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Western sanctions hurting China’s semiconductor goals. Xi must raise the stakes or give up

Advanced chips are often described as the oil of the future. The sanctions by US, Netherlands, and Japan condemn China to be a second-rate power.

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Eighty Sen’ was what the Tokyo Geishas who manicured the Admiral’s nails called him. The rate for a manicure was 100 sen, but Isoroku Yamamoto insisted on a discount since he had lost two fingers battling the Imperial Russian Navy.  The naval commander who crafted the audacious raid that almost wiped out the United States Navy’s Pacific Fleet at Pearl Harbour often spent his evenings playing poker, and the Japanese board-game shogi, for high stakes. In addition to knowing the value of money, the Geishas learned, the old sailor had a shrewd grasp of strategy.

“There is no chance of winning a war with the United States,” Admiral Yamamoto emphatically warned his superiors. “We must not start a war with so little chance of success.”

Last week, China appointed bureaucrat Zhang Xin to spearhead a $150 billion bid to develop advanced computer chips through its scandal-tainted semiconductor investment fund, sometimes simply called The Big Fund. The odds of success, Zhang likely knows, are low. The so-called Made-in-China 2025 launched under President Xi Jinping in 2015 to free China of dependence on foreign semiconductor technology has seen billions lost to graft and wasteful spending—but no breakthroughs.

Facing new technology sanctions by the United States, the Netherlands and Japan, Xi likely believes he has no choice. Advanced chips are often described as the oil of the future, the fuel of modern economies. The sanctions condemn China to be a second-rate power.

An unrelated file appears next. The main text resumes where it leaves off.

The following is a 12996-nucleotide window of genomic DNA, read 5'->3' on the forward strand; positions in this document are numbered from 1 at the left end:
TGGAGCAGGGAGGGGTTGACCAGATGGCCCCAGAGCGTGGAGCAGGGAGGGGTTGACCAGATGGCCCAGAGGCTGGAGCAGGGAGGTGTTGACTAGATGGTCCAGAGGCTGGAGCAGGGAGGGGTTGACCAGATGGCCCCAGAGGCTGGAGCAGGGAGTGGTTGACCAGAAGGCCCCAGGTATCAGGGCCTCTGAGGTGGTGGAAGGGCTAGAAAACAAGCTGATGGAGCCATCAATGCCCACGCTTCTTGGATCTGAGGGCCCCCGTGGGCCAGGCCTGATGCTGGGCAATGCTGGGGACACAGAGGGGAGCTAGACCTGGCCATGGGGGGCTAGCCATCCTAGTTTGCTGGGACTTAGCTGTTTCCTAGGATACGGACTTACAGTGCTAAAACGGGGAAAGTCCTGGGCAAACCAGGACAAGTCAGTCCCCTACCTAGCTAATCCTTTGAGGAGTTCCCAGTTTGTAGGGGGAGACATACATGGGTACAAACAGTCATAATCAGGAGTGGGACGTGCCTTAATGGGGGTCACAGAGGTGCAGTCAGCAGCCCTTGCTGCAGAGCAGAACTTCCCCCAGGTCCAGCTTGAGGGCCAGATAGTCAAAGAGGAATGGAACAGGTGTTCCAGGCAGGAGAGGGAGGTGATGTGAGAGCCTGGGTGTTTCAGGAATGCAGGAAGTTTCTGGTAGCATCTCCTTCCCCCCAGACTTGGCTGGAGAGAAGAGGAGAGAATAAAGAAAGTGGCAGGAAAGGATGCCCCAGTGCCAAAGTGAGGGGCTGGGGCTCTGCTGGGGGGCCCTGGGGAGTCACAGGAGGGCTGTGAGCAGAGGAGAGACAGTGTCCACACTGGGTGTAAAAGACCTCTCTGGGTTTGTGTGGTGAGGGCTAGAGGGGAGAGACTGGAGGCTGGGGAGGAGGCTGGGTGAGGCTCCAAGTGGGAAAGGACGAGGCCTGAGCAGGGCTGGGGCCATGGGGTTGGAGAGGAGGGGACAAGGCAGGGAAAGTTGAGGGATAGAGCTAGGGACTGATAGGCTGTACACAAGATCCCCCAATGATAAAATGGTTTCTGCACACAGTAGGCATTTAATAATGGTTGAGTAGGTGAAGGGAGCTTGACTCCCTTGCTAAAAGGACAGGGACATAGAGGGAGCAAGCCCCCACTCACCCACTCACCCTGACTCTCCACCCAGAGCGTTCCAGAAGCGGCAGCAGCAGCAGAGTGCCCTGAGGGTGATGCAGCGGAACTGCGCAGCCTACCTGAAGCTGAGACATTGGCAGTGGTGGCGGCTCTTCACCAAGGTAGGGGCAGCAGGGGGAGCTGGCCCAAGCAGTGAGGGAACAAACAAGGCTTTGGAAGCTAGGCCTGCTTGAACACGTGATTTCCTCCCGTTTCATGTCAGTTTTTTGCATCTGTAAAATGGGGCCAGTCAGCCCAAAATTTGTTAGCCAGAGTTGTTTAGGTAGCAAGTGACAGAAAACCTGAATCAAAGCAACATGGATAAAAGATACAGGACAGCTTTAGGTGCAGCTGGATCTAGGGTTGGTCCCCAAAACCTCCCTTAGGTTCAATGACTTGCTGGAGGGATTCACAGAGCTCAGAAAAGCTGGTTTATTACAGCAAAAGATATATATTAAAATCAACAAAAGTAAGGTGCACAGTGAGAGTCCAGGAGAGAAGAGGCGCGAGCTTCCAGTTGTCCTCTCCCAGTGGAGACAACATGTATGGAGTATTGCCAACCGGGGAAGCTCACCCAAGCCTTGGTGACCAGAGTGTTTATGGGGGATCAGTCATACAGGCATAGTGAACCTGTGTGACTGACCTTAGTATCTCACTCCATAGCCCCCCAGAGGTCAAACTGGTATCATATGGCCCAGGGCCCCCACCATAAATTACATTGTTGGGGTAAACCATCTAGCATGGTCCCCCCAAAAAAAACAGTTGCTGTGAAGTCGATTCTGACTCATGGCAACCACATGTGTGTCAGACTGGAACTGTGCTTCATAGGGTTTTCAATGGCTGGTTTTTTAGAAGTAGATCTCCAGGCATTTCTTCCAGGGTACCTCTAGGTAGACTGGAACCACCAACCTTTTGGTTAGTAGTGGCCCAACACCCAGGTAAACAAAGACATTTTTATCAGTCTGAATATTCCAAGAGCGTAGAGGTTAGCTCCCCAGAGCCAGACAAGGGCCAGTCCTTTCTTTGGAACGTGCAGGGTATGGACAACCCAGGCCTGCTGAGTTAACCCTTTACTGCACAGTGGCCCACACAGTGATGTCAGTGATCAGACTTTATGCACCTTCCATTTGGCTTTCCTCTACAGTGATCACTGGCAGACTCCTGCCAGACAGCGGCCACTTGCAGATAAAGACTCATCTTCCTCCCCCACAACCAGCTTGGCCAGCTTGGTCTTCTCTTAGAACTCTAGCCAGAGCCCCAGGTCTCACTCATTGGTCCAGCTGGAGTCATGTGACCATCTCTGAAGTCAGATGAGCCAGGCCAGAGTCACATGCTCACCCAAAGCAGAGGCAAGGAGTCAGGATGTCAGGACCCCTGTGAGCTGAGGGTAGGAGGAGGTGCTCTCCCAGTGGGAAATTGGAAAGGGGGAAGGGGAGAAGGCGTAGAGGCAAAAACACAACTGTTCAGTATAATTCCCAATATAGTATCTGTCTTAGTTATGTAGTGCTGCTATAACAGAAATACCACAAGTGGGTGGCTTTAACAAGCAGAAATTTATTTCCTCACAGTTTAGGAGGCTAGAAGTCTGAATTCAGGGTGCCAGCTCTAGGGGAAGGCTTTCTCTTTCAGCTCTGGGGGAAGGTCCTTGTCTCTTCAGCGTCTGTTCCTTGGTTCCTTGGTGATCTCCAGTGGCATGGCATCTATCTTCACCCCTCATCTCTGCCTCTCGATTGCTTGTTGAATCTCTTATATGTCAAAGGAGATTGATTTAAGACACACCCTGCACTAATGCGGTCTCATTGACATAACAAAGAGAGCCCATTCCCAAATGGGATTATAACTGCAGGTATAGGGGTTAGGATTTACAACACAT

The Admiral would have told Xi he is making the wrong call. Facing sanctions that choked access to the banking system and four-fifths of its oil and steel, historian Edward Miller has written, Imperial Japan felt it had no option but to strike.

Even as he planned Pearl Harbour,  a gamble a crippling strike could settle the war on the first day, Yamamoto advocated reversing Japan’s invasion of China and severing ties with Nazi Germany. The colossal industrial resources of the United States, he warned, guaranteed Japan’s eventual defeat.


Also Read: What US, Taiwan’s ‘Chips Acts’ mean for India’s ambitions in the semiconductor sector

The technology Cold War

Through the course of the Cold War, the West cemented its technological lead over the Soviet Union through a technology-denial regime known as the Coordinating Committee for Multilateral Export Controls, or CoCom. Though Soviet science registered many impressive technological achievements—expert Slava Gerovitch has documented the significant progress made in computer science, and the country famously succeeded in landing on Venus in 1975—CoCom made this progress extremely expensive.

Even though effective Soviet bloc scientific espionage compensated for some of these weaknesses, declassified documents show, stealing technology could not create an economically efficient and self-sustaining innovation ecosystem.

Among the concerns that drove CoCom was the realisation of the consequences of technology transfer. The growth of the Imperial Japanese air power was powered by, among other things, British technology and American machine tools. The increasing sophistication of Japanese air power allowed the country to bypass restrictions on the size of its battleships placed after the First  World War.

Though there were multiple intelligence warnings about the increasing sophistication and capabilities of Japanese air power, military historian Justin Pyke has noted, racism led strategists to underestimate the threat these posed.

Following the historic break between the Soviet Union and China, however, the United States became increasingly willing to allow Beijing to reach past the great CoCom wall. Tai Ming Cheung and Bates Gill note that, as China emerged as a major western trading partner, economic concerns trumped national security worries. China gained ever-easier access to state-of-the-art technologies in aerospace, materials sciences, nuclear physics and computing.